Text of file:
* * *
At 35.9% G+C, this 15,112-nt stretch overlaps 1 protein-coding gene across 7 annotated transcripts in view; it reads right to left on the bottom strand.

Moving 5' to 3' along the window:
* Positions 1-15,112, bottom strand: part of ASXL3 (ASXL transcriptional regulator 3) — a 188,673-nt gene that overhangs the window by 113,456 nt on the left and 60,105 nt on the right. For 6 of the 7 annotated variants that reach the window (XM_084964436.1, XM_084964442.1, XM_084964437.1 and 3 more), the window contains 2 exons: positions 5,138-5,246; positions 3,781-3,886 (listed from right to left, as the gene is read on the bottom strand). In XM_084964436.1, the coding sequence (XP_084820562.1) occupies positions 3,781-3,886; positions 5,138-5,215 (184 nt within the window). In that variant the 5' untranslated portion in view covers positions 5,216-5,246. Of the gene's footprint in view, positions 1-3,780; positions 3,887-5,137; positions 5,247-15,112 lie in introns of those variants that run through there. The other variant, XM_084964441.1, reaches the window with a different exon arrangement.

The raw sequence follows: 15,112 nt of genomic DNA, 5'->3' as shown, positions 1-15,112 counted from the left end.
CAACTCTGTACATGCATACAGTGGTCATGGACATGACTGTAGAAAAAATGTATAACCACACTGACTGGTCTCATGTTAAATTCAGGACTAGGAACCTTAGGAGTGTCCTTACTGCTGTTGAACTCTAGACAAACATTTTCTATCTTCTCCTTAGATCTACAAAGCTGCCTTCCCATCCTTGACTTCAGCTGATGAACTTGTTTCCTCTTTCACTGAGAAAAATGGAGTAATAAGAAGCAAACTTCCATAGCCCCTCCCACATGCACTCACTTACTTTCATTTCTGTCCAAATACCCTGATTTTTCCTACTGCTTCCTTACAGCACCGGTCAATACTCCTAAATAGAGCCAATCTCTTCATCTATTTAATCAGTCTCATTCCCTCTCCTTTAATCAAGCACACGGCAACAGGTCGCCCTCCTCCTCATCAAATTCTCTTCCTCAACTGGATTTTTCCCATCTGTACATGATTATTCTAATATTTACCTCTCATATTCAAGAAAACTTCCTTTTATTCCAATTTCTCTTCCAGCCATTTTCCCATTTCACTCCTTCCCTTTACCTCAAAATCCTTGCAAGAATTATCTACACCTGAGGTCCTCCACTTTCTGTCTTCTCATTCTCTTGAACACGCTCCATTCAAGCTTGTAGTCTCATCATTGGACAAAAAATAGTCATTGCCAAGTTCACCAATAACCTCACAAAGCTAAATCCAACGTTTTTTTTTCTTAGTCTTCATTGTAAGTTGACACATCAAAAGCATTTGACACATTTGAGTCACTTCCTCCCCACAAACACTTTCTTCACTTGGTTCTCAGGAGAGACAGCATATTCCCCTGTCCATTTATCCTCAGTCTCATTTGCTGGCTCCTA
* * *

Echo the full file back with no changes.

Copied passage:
At 35.9% G+C, this 15,112-nt stretch overlaps 1 protein-coding gene across 7 annotated transcripts in view; it reads right to left on the bottom strand.

Moving 5' to 3' along the window:
* Positions 1-15,112, bottom strand: part of ASXL3 (ASXL transcriptional regulator 3) — a 188,673-nt gene that overhangs the window by 113,456 nt on the left and 60,105 nt on the right. For 6 of the 7 annotated variants that reach the window (XM_084964436.1, XM_084964442.1, XM_084964437.1 and 3 more), the window contains 2 exons: positions 5,138-5,246; positions 3,781-3,886 (listed from right to left, as the gene is read on the bottom strand). In XM_084964436.1, the coding sequence (XP_084820562.1) occupies positions 3,781-3,886; positions 5,138-5,215 (184 nt within the window). In that variant the 5' untranslated portion in view covers positions 5,216-5,246. Of the gene's footprint in view, positions 1-3,780; positions 3,887-5,137; positions 5,247-15,112 lie in introns of those variants that run through there. The other variant, XM_084964441.1, reaches the window with a different exon arrangement.

The raw sequence follows: 15,112 nt of genomic DNA, 5'->3' as shown, positions 1-15,112 counted from the left end.
CAACTCTGTACATGCATACAGTGGTCATGGACATGACTGTAGAAAAAATGTATAACCACACTGACTGGTCTCATGTTAAATTCAGGACTAGGAACCTTAGGAGTGTCCTTACTGCTGTTGAACTCTAGACAAACATTTTCTATCTTCTCCTTAGATCTACAAAGCTGCCTTCCCATCCTTGACTTCAGCTGATGAACTTGTTTCCTCTTTCACTGAGAAAAATGGAGTAATAAGAAGCAAACTTCCATAGCCCCTCCCACATGCACTCACTTACTTTCATTTCTGTCCAAATACCCTGATTTTTCCTACTGCTTCCTTACAGCACCGGTCAATACTCCTAAATAGAGCCAATCTCTTCATCTATTTAATCAGTCTCATTCCCTCTCCTTTAATCAAGCACACGGCAACAGGTCGCCCTCCTCCTCATCAAATTCTCTTCCTCAACTGGATTTTTCCCATCTGTACATGATTATTCTAATATTTACCTCTCATATTCAAGAAAACTTCCTTTTATTCCAATTTCTCTTCCAGCCATTTTCCCATTTCACTCCTTCCCTTTACCTCAAAATCCTTGCAAGAATTATCTACACCTGAGGTCCTCCACTTTCTGTCTTCTCATTCTCTTGAACACGCTCCATTCAAGCTTGTAGTCTCATCATTGGACAAAAAATAGTCATTGCCAAGTTCACCAATAACCTCACAAAGCTAAATCCAACGTTTTTTTTTCTTAGTCTTCATTGTAAGTTGACACATCAAAAGCATTTGACACATTTGAGTCACTTCCTCCCCACAAACACTTTCTTCACTTGGTTCTCAGGAGAGACAGCATATTCCCCTGTCCATTTATCCTCAGTCTCATTTGCTGGCTCCTA